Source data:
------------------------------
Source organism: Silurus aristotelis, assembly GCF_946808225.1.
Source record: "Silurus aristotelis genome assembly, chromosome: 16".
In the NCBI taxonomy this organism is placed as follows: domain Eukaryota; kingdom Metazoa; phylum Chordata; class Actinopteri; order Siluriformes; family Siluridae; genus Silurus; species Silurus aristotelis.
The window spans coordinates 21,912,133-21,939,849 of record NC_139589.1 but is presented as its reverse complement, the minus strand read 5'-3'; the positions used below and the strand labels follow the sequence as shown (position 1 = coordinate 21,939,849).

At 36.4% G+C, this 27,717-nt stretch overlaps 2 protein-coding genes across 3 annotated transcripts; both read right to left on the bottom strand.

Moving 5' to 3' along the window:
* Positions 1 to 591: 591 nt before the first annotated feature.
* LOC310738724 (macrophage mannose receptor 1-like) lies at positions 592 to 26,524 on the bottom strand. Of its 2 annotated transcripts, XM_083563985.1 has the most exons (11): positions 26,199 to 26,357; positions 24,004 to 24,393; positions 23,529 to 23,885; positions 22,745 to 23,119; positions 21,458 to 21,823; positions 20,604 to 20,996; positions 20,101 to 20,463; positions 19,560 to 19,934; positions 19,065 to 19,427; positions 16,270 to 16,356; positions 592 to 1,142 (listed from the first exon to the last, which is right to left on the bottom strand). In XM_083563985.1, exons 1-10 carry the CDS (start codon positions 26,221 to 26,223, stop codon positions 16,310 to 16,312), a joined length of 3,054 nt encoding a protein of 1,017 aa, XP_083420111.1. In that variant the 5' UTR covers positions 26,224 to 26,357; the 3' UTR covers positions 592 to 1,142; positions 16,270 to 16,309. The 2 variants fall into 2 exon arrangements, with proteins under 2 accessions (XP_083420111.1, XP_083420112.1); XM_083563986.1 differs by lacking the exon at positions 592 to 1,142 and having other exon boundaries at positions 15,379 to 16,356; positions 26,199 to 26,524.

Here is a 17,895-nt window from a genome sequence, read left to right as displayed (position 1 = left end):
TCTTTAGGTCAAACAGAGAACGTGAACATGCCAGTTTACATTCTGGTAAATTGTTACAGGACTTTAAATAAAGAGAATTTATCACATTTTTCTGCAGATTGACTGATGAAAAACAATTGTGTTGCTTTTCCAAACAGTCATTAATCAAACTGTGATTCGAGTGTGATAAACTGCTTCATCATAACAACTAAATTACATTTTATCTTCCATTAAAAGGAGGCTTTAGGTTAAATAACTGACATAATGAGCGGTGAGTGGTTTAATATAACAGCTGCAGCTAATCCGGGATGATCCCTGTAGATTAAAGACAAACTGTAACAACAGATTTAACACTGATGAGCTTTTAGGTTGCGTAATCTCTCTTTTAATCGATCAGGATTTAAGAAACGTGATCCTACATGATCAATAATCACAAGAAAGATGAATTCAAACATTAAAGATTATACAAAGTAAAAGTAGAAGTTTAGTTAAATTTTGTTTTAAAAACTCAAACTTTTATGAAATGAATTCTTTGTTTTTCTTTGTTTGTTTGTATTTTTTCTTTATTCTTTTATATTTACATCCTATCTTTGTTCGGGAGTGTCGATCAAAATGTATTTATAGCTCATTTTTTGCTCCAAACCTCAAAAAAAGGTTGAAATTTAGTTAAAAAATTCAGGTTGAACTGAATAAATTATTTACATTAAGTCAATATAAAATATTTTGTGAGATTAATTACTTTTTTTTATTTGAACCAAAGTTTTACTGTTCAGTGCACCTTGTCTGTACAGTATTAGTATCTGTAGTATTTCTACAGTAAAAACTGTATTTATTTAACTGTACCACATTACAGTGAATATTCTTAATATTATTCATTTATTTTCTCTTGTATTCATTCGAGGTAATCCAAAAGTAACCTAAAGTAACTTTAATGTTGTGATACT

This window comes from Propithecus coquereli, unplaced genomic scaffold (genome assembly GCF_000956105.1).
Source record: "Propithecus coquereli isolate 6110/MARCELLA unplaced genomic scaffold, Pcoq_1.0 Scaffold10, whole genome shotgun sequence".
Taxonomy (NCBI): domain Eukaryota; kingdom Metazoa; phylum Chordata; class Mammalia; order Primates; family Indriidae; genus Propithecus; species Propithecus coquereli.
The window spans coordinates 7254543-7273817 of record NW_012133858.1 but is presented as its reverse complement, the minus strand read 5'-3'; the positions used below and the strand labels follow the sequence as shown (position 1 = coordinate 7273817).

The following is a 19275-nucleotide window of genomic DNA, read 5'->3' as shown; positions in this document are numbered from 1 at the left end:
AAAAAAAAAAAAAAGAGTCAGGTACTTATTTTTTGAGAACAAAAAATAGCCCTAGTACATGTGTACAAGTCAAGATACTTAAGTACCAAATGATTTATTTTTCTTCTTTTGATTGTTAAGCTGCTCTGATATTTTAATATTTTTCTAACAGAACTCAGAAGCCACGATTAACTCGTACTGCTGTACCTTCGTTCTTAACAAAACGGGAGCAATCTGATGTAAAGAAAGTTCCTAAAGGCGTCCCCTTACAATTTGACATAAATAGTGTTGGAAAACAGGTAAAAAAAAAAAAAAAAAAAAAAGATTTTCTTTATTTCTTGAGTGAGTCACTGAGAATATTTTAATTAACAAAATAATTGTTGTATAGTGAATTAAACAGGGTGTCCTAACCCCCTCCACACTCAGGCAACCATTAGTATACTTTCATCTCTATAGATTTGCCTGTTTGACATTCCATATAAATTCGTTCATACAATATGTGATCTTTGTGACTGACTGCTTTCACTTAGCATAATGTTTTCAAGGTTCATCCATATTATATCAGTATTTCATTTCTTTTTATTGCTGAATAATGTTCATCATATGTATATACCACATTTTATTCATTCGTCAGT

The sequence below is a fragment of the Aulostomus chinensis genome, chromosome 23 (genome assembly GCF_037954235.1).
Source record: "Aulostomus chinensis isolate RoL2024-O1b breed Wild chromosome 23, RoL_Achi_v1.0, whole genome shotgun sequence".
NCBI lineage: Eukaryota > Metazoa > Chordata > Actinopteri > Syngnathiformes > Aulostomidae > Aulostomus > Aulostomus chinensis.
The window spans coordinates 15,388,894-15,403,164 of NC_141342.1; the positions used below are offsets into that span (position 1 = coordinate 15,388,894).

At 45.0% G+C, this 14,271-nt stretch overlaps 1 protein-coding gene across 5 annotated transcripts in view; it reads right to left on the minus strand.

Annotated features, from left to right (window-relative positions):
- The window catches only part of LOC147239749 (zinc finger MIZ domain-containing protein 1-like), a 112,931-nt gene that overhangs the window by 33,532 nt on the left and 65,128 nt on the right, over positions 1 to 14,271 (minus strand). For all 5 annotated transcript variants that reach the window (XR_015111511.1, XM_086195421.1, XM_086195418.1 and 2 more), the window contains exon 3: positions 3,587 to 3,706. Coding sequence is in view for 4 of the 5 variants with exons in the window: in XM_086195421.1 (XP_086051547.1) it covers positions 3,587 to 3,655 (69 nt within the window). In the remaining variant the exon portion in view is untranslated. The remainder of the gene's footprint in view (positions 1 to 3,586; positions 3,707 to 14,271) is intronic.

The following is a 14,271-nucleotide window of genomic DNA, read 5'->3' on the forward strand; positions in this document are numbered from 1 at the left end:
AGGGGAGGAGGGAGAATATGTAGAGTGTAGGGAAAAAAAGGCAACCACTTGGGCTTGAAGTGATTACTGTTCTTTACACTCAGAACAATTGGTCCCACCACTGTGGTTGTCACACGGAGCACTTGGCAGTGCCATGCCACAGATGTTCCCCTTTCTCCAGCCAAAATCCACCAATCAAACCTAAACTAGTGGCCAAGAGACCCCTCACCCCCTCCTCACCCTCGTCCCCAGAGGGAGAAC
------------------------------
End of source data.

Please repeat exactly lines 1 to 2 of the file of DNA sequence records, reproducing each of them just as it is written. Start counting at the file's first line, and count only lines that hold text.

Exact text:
Source organism: Silurus aristotelis, assembly GCF_946808225.1.
Source record: "Silurus aristotelis genome assembly, chromosome: 16".